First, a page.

The idea that our more distressing emotions such as grief and anger can best be understood as symptoms of physical illnesses is pervasive and seductive.
Regular readers will know that I view scientific misconduct as a serious harm to both the body of scientific knowledge and the scientific community involved in building that knowledge.
Science writer Annie Murphy Paul’s fresh perspective on intelligence and personality prompt a heart-to-heart about learning, intelligence assessments, growth mindsets and rethinking intelligence.
You can read the study itself here, plus a very comprehensive discussion of reactions to the study here. 1. If you intend to publish your research in a peer-reviewed scientific journal, you are expected to have conducted that research with the appropriate ethical oversight.
From 1934 to 1970, Louie Mayer worked as a cook and housekeeper for writers Virginia and Leonard Woolf at their home in Rodmell, England. Her very first day on the job, she noticed something strange.
Searching the keyword “mindfulness” on Google News turns up more than 9,000 results posted over the last few weeks. The vast majority of headlines arrive in your browser resonating with hyperbolic overtones: “Pioneering Lee School uses mindfulness for pupils to beat stress and boost exams” “How to Manage Your 40,000 Thoughts A Day and Keep [...]
It happens to us all: you spend all day avoiding the cookie jar at work, but when you pass by it in the late afternoon, your hand reaches in and grabs a cookie.
Schizophrenia can seriously impair the ability to relate to people, but with effort, a degree of normalcy can be attained. As someone who lives with schizophrenia, this is glaringly obvious to me.
Science and common sense are alike grounded in human experience. Yet these ways of thinking about things are often in conflict. Sometimes the simplicity of most commonsense explanations can make it hard to win people over to the complexity and uncertainties of most scientific arguments.
Adapted from When Depression Hurts Your Relationship: How To Regain Intimacy and Reconnect with Your Partner When You’re Depressed. Copyright 2014 Shannon Kolakowski.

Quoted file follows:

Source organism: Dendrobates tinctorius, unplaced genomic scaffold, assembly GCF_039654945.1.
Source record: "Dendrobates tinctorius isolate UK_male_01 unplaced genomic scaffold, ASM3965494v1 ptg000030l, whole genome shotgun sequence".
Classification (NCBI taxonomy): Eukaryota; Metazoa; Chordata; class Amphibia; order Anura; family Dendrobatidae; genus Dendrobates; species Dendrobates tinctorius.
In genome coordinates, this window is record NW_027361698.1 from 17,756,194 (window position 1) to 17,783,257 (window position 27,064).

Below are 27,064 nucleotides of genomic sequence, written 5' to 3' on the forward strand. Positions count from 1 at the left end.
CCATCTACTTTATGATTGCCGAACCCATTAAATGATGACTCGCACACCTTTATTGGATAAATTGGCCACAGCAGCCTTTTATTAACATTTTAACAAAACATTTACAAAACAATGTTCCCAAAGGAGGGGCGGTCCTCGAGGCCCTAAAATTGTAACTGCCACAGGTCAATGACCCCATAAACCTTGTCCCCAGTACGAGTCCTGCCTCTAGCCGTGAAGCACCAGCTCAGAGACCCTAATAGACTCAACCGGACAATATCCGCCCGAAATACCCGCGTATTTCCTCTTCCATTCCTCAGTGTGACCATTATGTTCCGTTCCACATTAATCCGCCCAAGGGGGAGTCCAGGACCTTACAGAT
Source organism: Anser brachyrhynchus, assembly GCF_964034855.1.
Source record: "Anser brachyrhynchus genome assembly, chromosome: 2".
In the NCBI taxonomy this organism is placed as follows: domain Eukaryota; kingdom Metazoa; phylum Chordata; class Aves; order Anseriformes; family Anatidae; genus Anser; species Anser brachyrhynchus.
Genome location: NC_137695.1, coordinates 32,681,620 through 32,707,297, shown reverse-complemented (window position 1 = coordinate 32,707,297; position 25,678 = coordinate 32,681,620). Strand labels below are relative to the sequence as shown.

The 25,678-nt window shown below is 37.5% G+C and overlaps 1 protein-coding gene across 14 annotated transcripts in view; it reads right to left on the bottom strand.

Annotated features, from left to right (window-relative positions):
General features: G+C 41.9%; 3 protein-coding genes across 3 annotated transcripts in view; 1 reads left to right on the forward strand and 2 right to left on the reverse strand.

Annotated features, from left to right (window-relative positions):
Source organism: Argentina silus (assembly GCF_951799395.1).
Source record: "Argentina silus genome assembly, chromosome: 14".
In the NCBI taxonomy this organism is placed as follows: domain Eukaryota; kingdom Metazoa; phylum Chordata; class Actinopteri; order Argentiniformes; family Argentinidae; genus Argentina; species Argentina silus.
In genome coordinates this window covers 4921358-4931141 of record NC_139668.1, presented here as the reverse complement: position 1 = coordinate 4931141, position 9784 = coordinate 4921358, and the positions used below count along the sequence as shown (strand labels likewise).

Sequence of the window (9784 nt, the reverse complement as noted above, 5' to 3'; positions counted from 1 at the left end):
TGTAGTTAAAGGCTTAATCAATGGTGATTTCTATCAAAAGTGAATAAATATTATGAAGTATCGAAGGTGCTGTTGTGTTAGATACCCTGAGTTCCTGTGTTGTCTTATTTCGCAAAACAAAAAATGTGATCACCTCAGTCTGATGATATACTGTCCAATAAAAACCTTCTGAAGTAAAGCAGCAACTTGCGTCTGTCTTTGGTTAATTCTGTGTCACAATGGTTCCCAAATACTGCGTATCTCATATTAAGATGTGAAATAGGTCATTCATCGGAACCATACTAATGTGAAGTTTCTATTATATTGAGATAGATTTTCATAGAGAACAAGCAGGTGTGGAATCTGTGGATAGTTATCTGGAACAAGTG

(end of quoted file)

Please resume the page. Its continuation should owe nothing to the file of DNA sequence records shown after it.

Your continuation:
This is a guest post from my friend Chris Martin. Chris (chriscmartin.com) studied psychology and music at Davidson College, human-computer interaction at Georgia Tech, and psychology at the College of William and Mary.
Today, sitting down to my Twitter feed, I saw a new link to Dr. Alex Berezow’s old piece on why psychology cannot call itself a science.
This is a quote from a 2009 TED talk by Tyler Cowen, a George Mason economist and a New York Times columnist. I found it via a recent Why We Reason blog.
We are responsible for our own actions. Of course we are. Sure about that? “I think I can?” “I think I can’t?” All philosophizing aside, the assumption that we have free will has been called into question by research that suggests our brains are deciding for us before we become conscious of the decisions streamed [...]
For years, I’ve been getting e-mails from people who praise my brilliant research on terrorism and then ask me tough questions about the topic
Our awareness of our own speech often comes after the words have left our mouth, not before
The influence of fathers on their teenage children has long been overlooked. Now researchers are finding surprising ways in which dads make a difference
Not all families have two deeply committed parents. For everyone else, here are the essentials for raising kids right
Several species can think conceptually about the things they see
Enhance your well-being by focusing on deeper goals